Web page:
Focus on our centenary: #UCEM100 blog catch-up. Iconic structures

Posted on: 2019-08-28

We return to our #UCEM100 blog this month which focuses on our three themes which are: iconic structures; inspiring women in the Built Environment; and the World Wars. So far, we’ve looked at an alumnus’s involvement with the Crossrail project; the story of the UK’s first female Chartered Surveyor; and a Programme Leader’s involvement in the complex construction of the National Museum of Qatar.


This month, we are publishing two blogs – one telling the story of an inspiring female alumna and the first concerning two structures which hold special value to UCEM; namely, the UCEM lamp and our first home – 35 Lincoln’s Inn Fields.

UCEM lamp

The following is an extract from our forthcoming history book detailing the first 100 years of UCEM and explains why a lamp holds so much significance for the institution…

An image showing the UCEM lamp outside the entrance to our first home at 35 Lincoln's Inn Fields in London

An image of the UCEM lamp in its current guise on the patio outside our Horizons HQ in Reading

Then and now: The UCEM lamp outside the entrance of our first home at Lincoln’s Inn Fields and the very same lamp at our current Horizons home in Reading.

One item of great symbolism and significance that did come with UCEM to Horizons from the Whiteknights Campus is the lamp that stood outside the entrance to the URS Building and which has been in situ outside each of the institution’s main permanent offices since 1919.

A brass plaque accompanying the lamp reads:

‘This lamp was originally situated outside 35 Lincoln’s Inn Fields, London, the first permanent home of the College of Estate Management.

‘Later it was erected at the entrance to the College’s post-war premises in St Alban’s Grove, Kensington, London, and was subsequently transferred in 1972 to the new College and Faculty building, at the University of Reading, Whiteknights, Reading.

‘Finally, in 2016, it was transferred to Horizons, 60 Queen’s Road, Reading, the new permanent home of the now University College of Estate Management, where it stands proudly in the outside decking area as a reminder of our heritage.’

The lamp is a permanent reminder of our past and the journey the institution has been on to date and is iconic in the eyes of UCEM.


35 Lincoln’s Inn Fields

The College of Estate Management’s first permanent home was at 35 Lincoln’s Inn Fields, which CEM inhabited from its purchase in 1921 until the Second World War.

An image of the drawing of the facade of 35 Lincoln's Inn Fields which appeared in The Times in 1943 An image of the drawing of the entrance to 35 Lincoln's Inn Fields. The drawing shows a black and white checkered marble floor with a carpet reading 'College of Estate Management' in a stone hallway

Drawings of the facade and entrance to 35 Lincoln’s Inn Fields

Lincoln’s Inn Field was an 18th-century house built in 1754 and designed by the renowned architect, Sir Robert Taylor. It had been the residence of a succession of distinguished lawyers and required a lot of money to restore the premises and adapt them to the needs of the College.

The number of students CEM had in 1921-22 was: Full-time – 11; Evening class – 184; and Postal courses – 615. As the number of full-time and evening class students grew, CEM extended the premises at the rear of 35 Lincoln’s Inn Fields to provide additional lecture halls and administrative offices.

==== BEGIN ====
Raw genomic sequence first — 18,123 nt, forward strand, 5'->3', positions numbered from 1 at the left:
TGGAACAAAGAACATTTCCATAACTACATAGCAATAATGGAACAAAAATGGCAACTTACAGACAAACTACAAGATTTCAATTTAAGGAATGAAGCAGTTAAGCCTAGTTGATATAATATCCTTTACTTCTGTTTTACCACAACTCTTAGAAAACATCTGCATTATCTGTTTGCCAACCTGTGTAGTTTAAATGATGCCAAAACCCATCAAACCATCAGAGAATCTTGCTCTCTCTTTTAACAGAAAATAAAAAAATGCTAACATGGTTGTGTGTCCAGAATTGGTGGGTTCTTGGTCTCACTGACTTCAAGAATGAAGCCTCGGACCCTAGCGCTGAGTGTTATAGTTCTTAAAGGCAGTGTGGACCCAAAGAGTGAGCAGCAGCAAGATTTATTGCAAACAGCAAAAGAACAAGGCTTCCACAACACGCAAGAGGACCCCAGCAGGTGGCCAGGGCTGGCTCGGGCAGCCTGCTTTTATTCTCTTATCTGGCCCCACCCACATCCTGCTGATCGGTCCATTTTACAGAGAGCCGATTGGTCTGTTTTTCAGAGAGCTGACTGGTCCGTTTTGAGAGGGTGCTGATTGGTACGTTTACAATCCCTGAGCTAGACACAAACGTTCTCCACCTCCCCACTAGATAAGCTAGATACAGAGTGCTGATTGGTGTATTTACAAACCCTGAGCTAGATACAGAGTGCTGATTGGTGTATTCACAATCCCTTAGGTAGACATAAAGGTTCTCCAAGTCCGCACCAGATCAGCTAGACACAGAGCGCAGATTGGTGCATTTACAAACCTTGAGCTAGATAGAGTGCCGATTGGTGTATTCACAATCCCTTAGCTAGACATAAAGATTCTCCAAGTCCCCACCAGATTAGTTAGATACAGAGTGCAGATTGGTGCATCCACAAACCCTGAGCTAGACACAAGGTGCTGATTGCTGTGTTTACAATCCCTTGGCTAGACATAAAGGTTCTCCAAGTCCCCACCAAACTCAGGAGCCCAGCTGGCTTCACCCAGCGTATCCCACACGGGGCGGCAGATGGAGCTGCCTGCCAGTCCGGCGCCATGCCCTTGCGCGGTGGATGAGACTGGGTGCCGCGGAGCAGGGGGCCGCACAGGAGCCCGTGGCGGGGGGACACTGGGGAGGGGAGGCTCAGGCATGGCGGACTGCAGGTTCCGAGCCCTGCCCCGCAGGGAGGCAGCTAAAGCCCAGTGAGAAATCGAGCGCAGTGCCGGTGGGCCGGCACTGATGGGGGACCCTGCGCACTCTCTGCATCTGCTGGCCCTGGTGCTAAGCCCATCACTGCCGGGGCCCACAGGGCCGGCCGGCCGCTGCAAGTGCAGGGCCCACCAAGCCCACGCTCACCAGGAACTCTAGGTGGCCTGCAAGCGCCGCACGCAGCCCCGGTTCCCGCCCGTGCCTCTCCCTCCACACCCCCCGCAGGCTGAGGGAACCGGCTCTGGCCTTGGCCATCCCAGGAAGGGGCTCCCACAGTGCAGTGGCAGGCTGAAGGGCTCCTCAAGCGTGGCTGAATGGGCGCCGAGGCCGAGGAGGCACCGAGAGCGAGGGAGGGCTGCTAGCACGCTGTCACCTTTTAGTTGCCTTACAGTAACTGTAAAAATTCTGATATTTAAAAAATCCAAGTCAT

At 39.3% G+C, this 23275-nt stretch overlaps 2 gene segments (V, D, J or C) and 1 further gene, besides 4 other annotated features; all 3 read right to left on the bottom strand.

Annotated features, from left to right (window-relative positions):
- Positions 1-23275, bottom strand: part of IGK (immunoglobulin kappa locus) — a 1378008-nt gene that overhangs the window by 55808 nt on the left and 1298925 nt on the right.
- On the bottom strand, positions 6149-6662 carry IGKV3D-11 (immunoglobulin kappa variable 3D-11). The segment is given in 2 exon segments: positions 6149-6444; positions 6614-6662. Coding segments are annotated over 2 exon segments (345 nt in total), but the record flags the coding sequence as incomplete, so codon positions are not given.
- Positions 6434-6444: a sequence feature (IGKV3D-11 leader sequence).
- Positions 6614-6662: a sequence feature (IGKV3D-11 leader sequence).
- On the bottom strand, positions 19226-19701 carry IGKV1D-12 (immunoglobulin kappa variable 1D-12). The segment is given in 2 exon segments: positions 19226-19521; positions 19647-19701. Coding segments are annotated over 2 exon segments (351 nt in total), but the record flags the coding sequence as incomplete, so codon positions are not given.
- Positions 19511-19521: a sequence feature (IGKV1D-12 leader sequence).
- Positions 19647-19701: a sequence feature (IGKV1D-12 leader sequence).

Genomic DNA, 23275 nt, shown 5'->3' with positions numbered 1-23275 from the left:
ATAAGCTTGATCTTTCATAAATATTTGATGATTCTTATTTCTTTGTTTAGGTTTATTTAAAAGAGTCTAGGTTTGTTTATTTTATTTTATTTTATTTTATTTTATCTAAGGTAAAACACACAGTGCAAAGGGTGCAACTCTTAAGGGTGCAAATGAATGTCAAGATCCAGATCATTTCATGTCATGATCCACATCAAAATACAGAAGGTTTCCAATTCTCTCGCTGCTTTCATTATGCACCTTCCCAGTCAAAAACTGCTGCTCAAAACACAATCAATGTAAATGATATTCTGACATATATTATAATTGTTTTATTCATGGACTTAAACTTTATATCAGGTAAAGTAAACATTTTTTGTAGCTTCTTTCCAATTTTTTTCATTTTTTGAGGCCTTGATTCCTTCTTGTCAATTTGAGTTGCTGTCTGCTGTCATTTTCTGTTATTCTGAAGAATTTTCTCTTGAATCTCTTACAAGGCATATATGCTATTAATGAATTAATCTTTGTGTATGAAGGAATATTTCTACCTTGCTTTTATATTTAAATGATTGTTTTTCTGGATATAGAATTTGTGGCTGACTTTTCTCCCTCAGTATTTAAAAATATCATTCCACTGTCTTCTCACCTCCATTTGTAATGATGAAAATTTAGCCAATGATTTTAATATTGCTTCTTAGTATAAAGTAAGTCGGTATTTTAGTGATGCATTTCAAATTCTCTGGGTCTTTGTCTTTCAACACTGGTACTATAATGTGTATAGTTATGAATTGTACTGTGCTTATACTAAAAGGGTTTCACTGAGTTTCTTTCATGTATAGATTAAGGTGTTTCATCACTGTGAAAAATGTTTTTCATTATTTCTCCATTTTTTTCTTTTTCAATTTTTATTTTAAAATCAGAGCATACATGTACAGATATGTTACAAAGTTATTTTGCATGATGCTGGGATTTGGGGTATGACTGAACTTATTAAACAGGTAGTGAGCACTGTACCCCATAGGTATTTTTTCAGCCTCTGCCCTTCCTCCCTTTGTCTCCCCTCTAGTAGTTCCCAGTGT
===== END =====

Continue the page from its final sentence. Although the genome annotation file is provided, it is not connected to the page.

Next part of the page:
Upon the outbreak of war, attempts were made to carry on with day and evening classes at Lincoln’s Inn Fields but these had to be abandoned with the main work of the College confined to postal tuition. Sadly, 35 Lincoln’s Inn Fields was lost by enemy action after, first, suffering damage in the autumn of 1940 and then being hit by incendiary bombs in the spring of 1941.

An image of the postal room at 35 Lincoln's Inn Fields displaying neatly stacked bookshelves containing reams of documents An image showing the post room after the raid in 1941 with documents strewn on the floor and the bookshelves bare

Before and after: The postal room at 35 Lincoln’s Inn Fields before the 1941 raid and after.

A photo showing the outside of 35 Lincoln's Inn Fields - essentially a shell of a building following incendiary bombing during the Second World War Another post-war photo of 35 Lincoln's Inn Fields showing the damage done to the external of the building though with the lamp intact

35 Lincoln’s Inn Fields after the 1941 raid

In 1943, Lincoln’s Inn Fields was sold to the Royal College of Surgeons.

Wrought iron staircase

Upon purchasing the property, CEM needed to remodel the interior in order to make the building suitable for its new educational purpose. This included removing an exquisite wrought iron staircase and balustrade, made in 1754 or earlier, in an intricate style akin to famous French Huguenot ironworker Jean Tijou.

Photo showing the wrought iron staircase from 35 Lincoln's Inn Fields

In order to preserve the staircase, The College of Estate Management gifted it to the nation. On February 25th 1921, the piece was donated to the Victoria and Albert Museum, where it has been on display ever since.

To this day, you can view this artefact in room 54 of the Victoria and Albert Museum in Kensington.

We will be returning (almost!) to our first home next month when we host our exclusive student and alumni centenary event at Lincoln’s Inn. The venue is just a stone’s throw away from our former home and, as such, a perfect location to celebrate our centenary. If you are a student or alumni who has yet to sign up to attend and would like to do so, head to our Projects for Good event page to secure your place.